BTW, is there a rule in the book that stops teams and athletes from relocating?
Because, if you really believe you’re a professional athlete and there’s 4 of you from different areas who want, say, an easy out by entering playdowns in the Yukon, then why aren’t you moving there? You’re a pro, right? Isn’t that what pros do?
Did the Sedin twins fly home to Stockholm after every Canucks game? Of course not. They settled in the city they play in, became part of the community. At the very least, pro team athletes live in their city for the duration of their season. That’s what real professionals do. So if you want to call yourself a pro, act like one. Stop bitching, relocate. A residency rule should be of zero concern to any Team Moneybags.
So do you smell what I’m selling here? A lot of changes made to make a very few, wealthy teams happy. What’s been done for the average Joe Curler? Squat. And now you have people like Mr. Curlingzone crying ‘Unfair! Exclusion!’ about our National championships in an attempt to grab even more for those few by taking away the only fair, equal and accessible avenue for the majority of curlers.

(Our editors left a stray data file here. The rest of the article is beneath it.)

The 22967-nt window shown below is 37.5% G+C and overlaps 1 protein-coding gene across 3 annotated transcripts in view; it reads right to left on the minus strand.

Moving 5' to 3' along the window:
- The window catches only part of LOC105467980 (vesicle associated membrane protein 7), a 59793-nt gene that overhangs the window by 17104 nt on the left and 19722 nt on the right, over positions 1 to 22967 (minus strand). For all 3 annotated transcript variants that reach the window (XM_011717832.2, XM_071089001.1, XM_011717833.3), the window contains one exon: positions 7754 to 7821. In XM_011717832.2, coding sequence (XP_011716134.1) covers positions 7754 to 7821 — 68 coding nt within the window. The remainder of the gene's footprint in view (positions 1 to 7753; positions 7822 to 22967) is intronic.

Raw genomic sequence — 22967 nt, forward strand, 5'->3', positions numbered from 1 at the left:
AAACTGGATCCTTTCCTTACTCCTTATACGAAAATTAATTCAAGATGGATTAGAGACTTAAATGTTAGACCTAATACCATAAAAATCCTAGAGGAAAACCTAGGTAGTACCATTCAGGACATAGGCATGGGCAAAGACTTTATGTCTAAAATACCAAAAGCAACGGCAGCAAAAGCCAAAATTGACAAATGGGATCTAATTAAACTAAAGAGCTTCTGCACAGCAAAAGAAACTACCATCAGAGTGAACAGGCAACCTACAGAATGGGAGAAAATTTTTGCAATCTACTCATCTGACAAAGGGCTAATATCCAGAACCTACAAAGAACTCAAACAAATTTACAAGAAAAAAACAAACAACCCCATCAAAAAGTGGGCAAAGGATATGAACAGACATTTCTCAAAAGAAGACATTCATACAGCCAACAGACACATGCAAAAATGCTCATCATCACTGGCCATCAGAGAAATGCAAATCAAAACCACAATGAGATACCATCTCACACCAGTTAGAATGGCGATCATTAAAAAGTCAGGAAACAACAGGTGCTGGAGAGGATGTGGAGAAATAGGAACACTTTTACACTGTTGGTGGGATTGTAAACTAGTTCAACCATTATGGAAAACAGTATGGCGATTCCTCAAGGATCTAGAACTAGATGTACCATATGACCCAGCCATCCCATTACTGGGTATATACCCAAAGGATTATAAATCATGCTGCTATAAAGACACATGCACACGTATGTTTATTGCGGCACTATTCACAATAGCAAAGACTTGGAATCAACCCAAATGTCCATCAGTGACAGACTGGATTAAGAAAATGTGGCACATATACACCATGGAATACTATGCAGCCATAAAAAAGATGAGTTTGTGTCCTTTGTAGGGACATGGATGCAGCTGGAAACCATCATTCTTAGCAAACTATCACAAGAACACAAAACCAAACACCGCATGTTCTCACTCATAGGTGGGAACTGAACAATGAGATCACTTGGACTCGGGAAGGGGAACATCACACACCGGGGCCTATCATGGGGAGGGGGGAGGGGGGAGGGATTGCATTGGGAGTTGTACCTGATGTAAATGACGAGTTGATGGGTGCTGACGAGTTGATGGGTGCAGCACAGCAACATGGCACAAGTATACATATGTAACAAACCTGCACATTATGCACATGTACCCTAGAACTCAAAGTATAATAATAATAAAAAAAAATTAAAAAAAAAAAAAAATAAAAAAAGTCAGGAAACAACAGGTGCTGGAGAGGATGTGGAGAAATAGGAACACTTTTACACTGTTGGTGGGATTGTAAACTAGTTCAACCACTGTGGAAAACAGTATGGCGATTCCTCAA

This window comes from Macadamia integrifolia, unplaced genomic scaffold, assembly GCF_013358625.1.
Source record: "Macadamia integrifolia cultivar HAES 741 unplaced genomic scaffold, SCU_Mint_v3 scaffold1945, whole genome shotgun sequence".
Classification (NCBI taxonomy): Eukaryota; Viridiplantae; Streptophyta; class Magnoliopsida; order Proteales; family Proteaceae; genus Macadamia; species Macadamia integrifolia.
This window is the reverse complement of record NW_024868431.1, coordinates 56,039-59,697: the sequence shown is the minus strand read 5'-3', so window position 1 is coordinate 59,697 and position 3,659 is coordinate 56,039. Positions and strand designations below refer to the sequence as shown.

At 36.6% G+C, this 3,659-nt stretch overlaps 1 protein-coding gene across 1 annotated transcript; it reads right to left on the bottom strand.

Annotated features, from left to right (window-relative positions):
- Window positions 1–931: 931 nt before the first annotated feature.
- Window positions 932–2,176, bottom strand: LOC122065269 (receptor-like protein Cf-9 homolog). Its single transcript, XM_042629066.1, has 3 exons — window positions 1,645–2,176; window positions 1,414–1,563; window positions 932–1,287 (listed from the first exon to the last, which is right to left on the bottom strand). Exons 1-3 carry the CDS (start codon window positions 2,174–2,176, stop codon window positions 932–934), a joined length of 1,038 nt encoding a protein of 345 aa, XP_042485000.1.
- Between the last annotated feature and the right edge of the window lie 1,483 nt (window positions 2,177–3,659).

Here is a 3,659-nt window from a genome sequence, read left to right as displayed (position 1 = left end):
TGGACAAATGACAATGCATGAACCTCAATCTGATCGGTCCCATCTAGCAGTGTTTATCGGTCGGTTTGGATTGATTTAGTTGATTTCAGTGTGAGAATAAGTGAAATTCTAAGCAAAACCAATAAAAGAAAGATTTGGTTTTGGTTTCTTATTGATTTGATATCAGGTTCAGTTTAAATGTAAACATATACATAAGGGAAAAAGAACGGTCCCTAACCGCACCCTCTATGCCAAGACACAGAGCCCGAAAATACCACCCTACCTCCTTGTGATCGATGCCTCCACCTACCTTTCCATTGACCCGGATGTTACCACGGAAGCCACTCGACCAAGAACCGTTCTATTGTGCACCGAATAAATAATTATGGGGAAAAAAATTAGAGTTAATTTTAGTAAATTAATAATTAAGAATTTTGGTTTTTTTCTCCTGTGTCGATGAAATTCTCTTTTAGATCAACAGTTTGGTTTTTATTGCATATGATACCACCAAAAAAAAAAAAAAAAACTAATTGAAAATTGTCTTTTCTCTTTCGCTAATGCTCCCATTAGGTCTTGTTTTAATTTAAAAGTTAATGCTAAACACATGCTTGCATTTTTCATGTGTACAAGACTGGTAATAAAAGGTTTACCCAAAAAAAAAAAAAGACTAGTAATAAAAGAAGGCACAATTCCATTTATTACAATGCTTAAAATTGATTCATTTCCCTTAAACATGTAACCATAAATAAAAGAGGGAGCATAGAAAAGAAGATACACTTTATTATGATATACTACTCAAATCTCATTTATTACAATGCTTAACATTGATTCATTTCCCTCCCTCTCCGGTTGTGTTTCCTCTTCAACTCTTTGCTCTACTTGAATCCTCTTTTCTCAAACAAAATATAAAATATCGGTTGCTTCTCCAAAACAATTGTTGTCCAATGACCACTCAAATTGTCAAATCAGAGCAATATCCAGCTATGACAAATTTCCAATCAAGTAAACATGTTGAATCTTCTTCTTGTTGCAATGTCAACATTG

Which is why I say; enough is enough. They all need to step down. They’ve forgotten their own grass roots beginnings. They’ve forgotten how their dreams were fuelled by the simple fact that all they had to do was enter a team and how it’s still true today with kids and adults who decide to take a chance.
They’ve forgotten that the ability to take that chance, as an equal, to enter that playdown, is where greatness begins. They’ve forgotten how much fun it is to dream and play. And now there are some who want to take that all away.
All because of money. Enough is enough you guys. Back off and leave the game be. Play against all of us as it is meant to be. If you truly are as good as you say, you’ll win. But prove it, on the ice, against us.